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Friday, 19 April 2019
VOLVO recently celebrated its 90th anniversary with a display of modern and historic models at the world’s biggest show for classic vehicles, Techno Classica, held in Essen, Germany.
It was on April 14, 1927, that the first Volvo Car drove out of the factory gate in Gothenburg, Sweden.
The six classic Volvo models exhibited at Techno Classica were as follows.
The Volvo PV600 series came in 1929, only two years after the little Swedish car company had started its operations.
It had a distinct American-inspired design and a powerful 3.0-litre straight-six-cylinder engine.
A seven-seater version was also made, mainly for taxi purposes.
Approximately 4,400 examples of the Volvo PV600 series were made during the model’s eight-year lifespan.
The PV444 was called “the little Volvo” when it was first shown in Stockholm in 1944.
However, due to material shortages after the Second World War, production didn’t start until 1947.
For the first time, Volvo could offer a model that was within reach for customers with an ordinary income — and the demand was much bigger than the supply.
The PV444 was the first Volvo model to be exported to the United States. The first car came to the port in Long Beach, California, in 1955 — and only two years later, Volvo was the Sunshine State’s second-biggest import brand.
The Volvo P1800 is probably the most iconic Volvo model of all time. It became known worldwide as “The Saint’s car” after its role in the Sixties TV show starring the late Roger Moore as Simon Templar. Manufactured from 1961 until 1973, the P1800 is a highly sought-after classic among collectors today.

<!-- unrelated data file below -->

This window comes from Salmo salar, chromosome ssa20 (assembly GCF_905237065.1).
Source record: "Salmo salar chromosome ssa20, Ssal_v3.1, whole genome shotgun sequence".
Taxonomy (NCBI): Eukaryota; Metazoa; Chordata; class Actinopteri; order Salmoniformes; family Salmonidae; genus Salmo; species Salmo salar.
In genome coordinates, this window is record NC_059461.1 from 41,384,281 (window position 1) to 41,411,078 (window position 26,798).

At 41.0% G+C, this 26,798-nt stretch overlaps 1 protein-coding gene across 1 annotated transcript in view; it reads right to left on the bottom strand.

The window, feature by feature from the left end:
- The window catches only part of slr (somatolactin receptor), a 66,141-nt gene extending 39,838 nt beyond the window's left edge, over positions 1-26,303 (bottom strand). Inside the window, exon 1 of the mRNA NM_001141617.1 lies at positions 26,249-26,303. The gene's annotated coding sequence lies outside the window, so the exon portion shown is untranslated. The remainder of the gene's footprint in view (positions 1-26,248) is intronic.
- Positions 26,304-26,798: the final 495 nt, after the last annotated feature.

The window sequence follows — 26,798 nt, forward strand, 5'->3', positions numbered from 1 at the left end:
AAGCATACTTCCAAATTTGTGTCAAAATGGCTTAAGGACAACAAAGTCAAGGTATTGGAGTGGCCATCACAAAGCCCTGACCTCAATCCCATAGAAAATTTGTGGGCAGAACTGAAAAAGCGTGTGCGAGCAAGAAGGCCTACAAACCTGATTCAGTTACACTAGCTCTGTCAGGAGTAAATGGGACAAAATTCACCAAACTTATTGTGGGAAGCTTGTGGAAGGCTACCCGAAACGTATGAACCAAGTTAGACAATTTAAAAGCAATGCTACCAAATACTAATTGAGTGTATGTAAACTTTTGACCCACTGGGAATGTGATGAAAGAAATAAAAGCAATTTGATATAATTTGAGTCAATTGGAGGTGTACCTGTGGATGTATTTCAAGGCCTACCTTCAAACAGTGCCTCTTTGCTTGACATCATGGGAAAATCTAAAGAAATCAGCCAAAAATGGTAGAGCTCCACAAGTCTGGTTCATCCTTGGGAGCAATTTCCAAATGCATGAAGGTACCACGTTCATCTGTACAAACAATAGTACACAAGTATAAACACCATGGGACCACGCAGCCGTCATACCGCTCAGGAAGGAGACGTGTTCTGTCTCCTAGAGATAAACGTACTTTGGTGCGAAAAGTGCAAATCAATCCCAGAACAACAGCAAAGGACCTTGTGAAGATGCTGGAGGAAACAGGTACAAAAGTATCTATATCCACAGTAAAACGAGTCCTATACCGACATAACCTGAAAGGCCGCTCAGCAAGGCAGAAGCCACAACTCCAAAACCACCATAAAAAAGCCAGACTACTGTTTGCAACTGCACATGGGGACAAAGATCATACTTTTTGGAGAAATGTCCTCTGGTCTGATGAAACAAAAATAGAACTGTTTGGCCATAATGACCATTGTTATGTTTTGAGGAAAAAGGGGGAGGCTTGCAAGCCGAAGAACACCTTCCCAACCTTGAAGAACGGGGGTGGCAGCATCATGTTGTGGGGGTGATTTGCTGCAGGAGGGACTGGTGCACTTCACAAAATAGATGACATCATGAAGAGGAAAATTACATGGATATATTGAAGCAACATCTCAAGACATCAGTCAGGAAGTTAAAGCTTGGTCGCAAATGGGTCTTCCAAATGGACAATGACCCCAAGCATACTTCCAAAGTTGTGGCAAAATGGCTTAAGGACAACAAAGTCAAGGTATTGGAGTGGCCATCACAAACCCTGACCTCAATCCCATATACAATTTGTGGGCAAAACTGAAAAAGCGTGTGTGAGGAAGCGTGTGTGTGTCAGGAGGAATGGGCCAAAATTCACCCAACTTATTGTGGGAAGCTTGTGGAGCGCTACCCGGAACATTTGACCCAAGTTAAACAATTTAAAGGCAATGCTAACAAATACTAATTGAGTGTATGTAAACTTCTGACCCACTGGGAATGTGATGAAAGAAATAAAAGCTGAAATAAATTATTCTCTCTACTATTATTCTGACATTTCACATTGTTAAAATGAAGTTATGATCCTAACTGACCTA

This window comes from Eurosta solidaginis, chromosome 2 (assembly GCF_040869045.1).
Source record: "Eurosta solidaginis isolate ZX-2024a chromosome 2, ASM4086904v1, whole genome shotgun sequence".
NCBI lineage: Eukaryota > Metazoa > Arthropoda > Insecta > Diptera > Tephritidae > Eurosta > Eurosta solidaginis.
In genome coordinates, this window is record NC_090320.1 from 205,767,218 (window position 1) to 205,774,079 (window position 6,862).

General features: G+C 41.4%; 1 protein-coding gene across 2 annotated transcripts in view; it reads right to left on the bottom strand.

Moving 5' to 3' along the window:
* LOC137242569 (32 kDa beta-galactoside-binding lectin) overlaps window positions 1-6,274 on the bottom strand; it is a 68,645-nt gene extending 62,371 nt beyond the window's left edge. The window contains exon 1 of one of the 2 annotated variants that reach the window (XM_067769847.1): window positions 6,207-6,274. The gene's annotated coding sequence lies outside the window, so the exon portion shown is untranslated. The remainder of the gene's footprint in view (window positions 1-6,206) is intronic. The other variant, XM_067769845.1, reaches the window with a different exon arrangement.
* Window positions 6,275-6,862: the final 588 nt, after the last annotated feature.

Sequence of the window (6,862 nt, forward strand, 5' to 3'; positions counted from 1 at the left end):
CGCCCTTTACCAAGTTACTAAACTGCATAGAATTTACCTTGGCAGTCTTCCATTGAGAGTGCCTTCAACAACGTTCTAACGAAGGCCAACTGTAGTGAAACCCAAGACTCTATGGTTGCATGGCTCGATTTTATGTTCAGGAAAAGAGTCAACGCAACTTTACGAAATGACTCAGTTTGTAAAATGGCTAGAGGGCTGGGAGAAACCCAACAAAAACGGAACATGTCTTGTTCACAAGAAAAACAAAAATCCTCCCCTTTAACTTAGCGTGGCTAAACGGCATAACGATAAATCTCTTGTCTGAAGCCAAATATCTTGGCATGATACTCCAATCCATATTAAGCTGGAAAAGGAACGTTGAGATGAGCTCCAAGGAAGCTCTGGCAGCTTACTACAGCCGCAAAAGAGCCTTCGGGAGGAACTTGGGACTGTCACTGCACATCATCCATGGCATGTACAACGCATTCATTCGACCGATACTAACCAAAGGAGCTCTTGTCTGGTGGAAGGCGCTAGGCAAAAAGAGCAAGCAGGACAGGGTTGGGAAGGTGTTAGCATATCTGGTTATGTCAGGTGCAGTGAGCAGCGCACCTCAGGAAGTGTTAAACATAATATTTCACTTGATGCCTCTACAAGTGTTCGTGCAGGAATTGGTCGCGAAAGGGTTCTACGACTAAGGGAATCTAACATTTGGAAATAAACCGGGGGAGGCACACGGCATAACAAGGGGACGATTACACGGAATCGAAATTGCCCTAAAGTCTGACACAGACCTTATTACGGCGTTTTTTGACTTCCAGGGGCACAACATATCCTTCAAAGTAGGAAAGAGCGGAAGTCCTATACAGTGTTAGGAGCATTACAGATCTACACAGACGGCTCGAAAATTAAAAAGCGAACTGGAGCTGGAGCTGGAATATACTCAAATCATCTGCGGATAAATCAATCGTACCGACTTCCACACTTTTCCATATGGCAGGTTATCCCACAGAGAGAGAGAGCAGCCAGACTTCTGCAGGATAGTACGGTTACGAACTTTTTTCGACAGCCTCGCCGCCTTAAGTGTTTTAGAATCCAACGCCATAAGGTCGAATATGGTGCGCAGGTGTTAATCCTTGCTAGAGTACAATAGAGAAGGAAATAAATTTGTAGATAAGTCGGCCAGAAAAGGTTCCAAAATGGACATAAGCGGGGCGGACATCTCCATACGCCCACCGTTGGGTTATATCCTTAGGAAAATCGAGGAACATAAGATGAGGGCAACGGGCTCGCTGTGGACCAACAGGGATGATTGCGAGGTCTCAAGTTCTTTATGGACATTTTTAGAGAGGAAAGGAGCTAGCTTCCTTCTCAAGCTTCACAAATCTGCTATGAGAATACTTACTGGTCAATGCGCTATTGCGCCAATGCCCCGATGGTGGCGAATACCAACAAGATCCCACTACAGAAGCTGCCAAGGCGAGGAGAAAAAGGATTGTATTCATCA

1968 145 estate
At the end of November 1967, Volvo presented the third variant in what was now developing into a complete car family known as the 140 series — the Volvo 145.
The Volvo 145 was a five-door estate with a rear section that had a virtually vertical tailgate.
Everybody agreed that this was a safe, comfortable and extremely practical and spacious car.
The cargo volume was more than two cubic metres and the floor of the cargo area was completely flat.
The Volvo 145 quickly became an extremely popular estate car, and went on to play an increasingly important role within the 140 series.
The Volvo 262C was launched at the Geneva Motor Show in March 1977, as a part of Volvo’s 50th anniversary. It was the result of co-operation between Volvo and Bertone — being designed in Sweden but assembled in Turin, Italy.
This four-seater coupe — with the radical roofline that became the 262C’s trademark — was based on the two-door, six-cylinder 262 saloon.
Custom stampings were done by Bertone — and the Italian firm also provided the custom interiors in pleated leather, elm veneer and deep-pile carpeting.
The 262C was powered by the PRV (Peugeot-Renault-Volvo) fuel-injected B27F overhead-cam V6, producing 140 bhp.
A total of 6,622 cars were built between 1977 and 1981.
The 850 R was the high-performance version of the successful Volvo 850.
It was launched in 1996 and was the successor to the 850 T5-R.
The transversely mounted, 2.3-litre, inline five-cylinder engine produced 250 hp, powering the car to 100 km/h in just 7.5 seconds.
The intense red colour was unique to the 850 R, but the car could also be ordered in five other colours, depending on the market.
The 850 R was produced both as a saloon and an estate, and is now a much sought-after “youngtimer” classic.
For more information on future Techno Classica events, visit www.siha.de/
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